Letter to Our Readers: Times Begins Digital Subscriptions
( New York Times )

On Monday, The New York Times took a major step forward as we introduced digital subscriptions in the United States and the rest of the world. Since we first announced our plan 11 days ago, we have heard from so many of you, our readers. We are grateful for your feedback and, most of all, for your commitment to The Times.

As I have said previously, the introduction of digital subscriptions is an investment in our future. It will allow us to develop new sources of revenue to strengthen our ability to continue our journalistic mission as well as undertake digital innovations that will enable us to provide you with high-quality journalism on whatever device you choose.

【 まずは準備運動 】

・subscription 購読契約、署名、寄付
・commitment 献身、深い関与、約束
・revenue 収入、歳入

● 解説ザブ〜ン!
posted by K.Andoh | Comment(6) | TrackBack(0) | その他



A Lustrous Pinnacle of Hollywood Glamour
( New York Times Japan Times )

Elizabeth Taylor, the actress who dazzled generations of moviegoers with her stunning beauty and whose name was synonymous with Hollywood glamour, died on Wednesday in Los Angeles. She was 79.

In a world of flickering images, Elizabeth Taylor was a constant star. First appearing on screen at age 10, she grew up there, never passing through an awkward age. It was one quick leap from “National Velvet” to “A Place in the Sun” and from there to “Cleopatra,” as she was
indelibly transformed from a vulnerable child actress into a voluptuous film queen.

There was more than a touch of Ms. Taylor herself in the roles she played. She acted with the magnet of her personality. Although she could alter her look for a part ? putting on weight for Martha in “Virginia Woolf” or wearing elaborate period costumes -- she was not a chameleon, assuming the coloration of a character. Instead she would bring the character closer to herself. For her, acting was “purely intuitive.” As she said, “What I try to do is to give the maximum emotional effect with the minimum of
visual movement.”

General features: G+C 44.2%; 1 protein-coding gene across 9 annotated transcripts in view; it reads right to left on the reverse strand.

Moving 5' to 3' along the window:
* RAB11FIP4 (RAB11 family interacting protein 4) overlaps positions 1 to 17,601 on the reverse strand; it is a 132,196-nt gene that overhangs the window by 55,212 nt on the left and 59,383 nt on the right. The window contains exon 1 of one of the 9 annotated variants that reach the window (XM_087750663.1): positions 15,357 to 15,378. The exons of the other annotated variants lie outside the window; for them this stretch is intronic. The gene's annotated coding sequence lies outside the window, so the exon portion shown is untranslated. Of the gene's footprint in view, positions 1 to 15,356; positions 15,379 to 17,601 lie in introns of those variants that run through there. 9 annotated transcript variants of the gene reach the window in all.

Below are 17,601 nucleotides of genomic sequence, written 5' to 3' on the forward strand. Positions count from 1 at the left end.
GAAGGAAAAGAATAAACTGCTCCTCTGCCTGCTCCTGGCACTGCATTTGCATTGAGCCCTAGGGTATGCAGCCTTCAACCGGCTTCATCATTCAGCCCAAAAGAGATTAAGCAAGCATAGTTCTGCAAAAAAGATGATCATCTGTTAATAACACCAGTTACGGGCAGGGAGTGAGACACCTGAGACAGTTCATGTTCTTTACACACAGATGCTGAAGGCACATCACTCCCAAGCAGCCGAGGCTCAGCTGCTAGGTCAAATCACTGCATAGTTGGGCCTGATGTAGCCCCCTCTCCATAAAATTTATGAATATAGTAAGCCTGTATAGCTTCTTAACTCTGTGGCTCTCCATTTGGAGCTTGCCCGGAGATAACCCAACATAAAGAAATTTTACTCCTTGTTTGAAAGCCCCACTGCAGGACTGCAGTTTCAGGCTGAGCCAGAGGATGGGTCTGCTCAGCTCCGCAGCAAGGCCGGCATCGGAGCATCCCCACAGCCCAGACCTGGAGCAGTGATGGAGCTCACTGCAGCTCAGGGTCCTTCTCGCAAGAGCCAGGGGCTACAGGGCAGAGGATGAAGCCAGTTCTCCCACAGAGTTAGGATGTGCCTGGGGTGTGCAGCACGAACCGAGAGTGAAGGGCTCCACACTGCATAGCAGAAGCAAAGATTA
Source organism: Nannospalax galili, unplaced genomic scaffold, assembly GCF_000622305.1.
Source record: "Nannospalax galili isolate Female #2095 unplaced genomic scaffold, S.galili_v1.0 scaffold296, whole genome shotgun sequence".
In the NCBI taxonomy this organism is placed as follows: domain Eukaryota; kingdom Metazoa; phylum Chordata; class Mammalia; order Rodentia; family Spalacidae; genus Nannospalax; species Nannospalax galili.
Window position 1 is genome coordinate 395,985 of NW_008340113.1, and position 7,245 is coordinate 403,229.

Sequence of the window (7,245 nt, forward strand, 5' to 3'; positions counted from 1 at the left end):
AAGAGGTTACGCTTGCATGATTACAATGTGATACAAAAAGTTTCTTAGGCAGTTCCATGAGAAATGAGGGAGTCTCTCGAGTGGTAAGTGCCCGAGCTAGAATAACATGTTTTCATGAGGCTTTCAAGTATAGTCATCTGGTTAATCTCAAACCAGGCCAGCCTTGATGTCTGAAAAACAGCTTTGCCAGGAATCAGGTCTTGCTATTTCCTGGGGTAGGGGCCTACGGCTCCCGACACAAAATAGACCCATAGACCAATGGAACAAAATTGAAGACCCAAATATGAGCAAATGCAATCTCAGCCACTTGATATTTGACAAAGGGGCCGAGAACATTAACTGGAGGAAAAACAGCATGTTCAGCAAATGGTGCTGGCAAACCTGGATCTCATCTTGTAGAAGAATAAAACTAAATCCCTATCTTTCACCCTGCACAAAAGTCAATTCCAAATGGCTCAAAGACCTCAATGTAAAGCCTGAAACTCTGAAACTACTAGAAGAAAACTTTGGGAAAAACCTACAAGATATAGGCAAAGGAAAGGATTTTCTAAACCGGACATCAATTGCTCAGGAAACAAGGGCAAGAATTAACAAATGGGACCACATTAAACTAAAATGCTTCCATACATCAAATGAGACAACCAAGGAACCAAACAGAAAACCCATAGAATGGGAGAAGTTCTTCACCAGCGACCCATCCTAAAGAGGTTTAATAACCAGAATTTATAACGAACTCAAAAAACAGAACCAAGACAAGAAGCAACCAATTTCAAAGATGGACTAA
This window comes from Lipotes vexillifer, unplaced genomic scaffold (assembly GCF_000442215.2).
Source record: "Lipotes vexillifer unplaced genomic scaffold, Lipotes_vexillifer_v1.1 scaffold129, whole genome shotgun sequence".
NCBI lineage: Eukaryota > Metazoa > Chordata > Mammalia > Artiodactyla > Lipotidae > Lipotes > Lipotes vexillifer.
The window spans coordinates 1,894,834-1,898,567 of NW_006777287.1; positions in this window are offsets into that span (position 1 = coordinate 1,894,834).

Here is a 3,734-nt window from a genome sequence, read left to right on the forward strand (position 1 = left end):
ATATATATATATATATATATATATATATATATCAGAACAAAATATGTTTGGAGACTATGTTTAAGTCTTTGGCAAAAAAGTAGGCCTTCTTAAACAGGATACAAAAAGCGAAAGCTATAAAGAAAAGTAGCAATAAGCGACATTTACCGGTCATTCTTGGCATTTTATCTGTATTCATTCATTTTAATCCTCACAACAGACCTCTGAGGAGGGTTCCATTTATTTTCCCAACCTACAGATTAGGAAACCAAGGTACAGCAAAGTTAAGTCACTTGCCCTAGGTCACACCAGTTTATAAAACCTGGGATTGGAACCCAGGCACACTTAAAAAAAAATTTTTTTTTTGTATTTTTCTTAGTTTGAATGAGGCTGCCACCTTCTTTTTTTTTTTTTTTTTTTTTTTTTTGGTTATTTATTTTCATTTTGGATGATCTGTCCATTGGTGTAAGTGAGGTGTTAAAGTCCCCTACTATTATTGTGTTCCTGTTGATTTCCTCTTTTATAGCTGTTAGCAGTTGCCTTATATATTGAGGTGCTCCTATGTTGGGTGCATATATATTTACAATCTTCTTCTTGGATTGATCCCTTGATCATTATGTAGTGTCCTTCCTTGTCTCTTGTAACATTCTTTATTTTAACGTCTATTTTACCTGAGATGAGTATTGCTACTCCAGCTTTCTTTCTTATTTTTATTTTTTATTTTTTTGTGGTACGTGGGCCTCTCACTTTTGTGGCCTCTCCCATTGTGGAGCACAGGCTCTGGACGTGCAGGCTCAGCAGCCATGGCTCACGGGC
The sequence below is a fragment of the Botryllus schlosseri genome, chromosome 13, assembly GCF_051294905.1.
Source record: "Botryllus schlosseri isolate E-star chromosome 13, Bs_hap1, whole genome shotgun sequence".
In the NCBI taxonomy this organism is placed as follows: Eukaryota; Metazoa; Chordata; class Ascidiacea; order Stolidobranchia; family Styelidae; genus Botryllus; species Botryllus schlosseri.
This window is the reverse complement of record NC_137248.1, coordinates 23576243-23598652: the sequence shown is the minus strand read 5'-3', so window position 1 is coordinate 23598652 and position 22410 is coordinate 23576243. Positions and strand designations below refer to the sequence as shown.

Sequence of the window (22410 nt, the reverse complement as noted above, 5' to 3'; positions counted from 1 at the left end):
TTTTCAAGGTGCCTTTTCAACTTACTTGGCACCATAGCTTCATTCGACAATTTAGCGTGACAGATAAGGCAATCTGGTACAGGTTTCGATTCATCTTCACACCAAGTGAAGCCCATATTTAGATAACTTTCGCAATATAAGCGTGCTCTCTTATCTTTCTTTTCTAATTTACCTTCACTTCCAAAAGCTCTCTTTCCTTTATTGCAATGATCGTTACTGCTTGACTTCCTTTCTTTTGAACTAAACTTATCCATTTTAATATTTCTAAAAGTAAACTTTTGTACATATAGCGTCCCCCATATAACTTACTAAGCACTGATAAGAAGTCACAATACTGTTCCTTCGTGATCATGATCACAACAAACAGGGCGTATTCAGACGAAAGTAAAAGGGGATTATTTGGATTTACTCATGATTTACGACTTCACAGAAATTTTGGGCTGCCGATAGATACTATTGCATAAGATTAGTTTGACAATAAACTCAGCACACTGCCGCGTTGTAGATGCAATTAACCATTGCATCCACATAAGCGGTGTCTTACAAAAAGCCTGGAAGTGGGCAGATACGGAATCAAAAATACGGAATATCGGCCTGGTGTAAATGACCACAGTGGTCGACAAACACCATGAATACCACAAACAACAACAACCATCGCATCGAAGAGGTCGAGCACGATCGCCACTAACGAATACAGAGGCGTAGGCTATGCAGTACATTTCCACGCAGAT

Sometimes her film roles seemed to be a mirror image of her life. More than most movie stars, she seemed to exist in the public domain. She was pursued by paparazzi and denounced by the Vatican. But behind the seemingly scandalous behavior was a woman with a clear sense of morality: she habitually married her lovers. People watched and counted, with
vicarious pleasure, as she became Elizabeth Taylor Hilton Wilding Todd Fisher Burton Burton Warner Fortensky -- enough marriages to certify her career as a serial wife. Asked why she married so often, she said, in an assumed drawl: “I don’t know, honey. It sure beats the hell out of me.”

【 まずは準備運動 】

・dazzle 目をくらます、まぶしくする
・indelibly 消えないように、永久に.(delete:削除する、消す)
・voluptuous 肉感的な、色っぽい
・coloration 着色、配色、(生物の)天然色
・intuitive 直観的な(名詞:intuition)
・vicarious (他人の経験を)想像して感じる、代理をする
・drawl ものうげに言う、母音を引き延ばして言う

● 解説ザブ〜ン!
posted by K.Andoh | Comment(0) | TrackBack(0) | 文化・芸術



All that is, at all, Last ever, past recall;
Earth changes, but thy soul and God stand pure.


The human mind is not capable of grasping the Universe. We are like a
little child entering a huge library. The walls are covered to the
ceilings with books in many different tongues. The child knows that
someone must have written these books. It does not know who or how. It does not understand the languages in which they are written. But the child notes a definite plan in the arrangement of the books -- a mysterious
order which it does not comprehend, but only dimly suspects.




Dearth of Candor From Japan’s Leadership
( New York Times )

With all the euphemistic language on display from officials handling
Japan’s nuclear crisis, one commodity has been in short supply:

When an explosion shook one of many stricken reactors at Japan’s Fukushima Daiichi nuclear plant on Saturday, power company officials
initially offered a typically opaque, and understated, explanation.

“A big sound and white smoke” were recorded near Reactor No. 1, the plant’s operator, Tokyo Electric Power, announced in a curt memo. The matter “was under investigation,” it added.

● 今回も長めですが、続きを読む?



For Elderly, Echoes of World War II Horrors
( New York Times )

Hirosato Wako stared at the ruins of his small fishing hamlet: skeletons of shattered buildings, twisted lengths of corrugated steel, corpses with their hands twisted into claws. Only once before had he seen anything like it: World War II.

“I lived through the Sendai air raids,” said Mr. Wako, 75, referring to the Allied bombings of the northeast’s largest city. “But this is much worse.”

For the elderly who live in the villages lining Japan’s northeastern
coast, it is a return to a past of privation that their children have
never known. As in so much of the Japanese countryside, young people
have largely fled, looking for work in the city. The elderly who remained are facing devastation and possible radiation contamination, a challenge equal only to the task this generation faced when its defeated, despairing nation had to rebuild from the rubble of the war.

● 今回は長めですが、続きを読む?
posted by K.Andoh | Comment(0) | TrackBack(0) | 日本−社会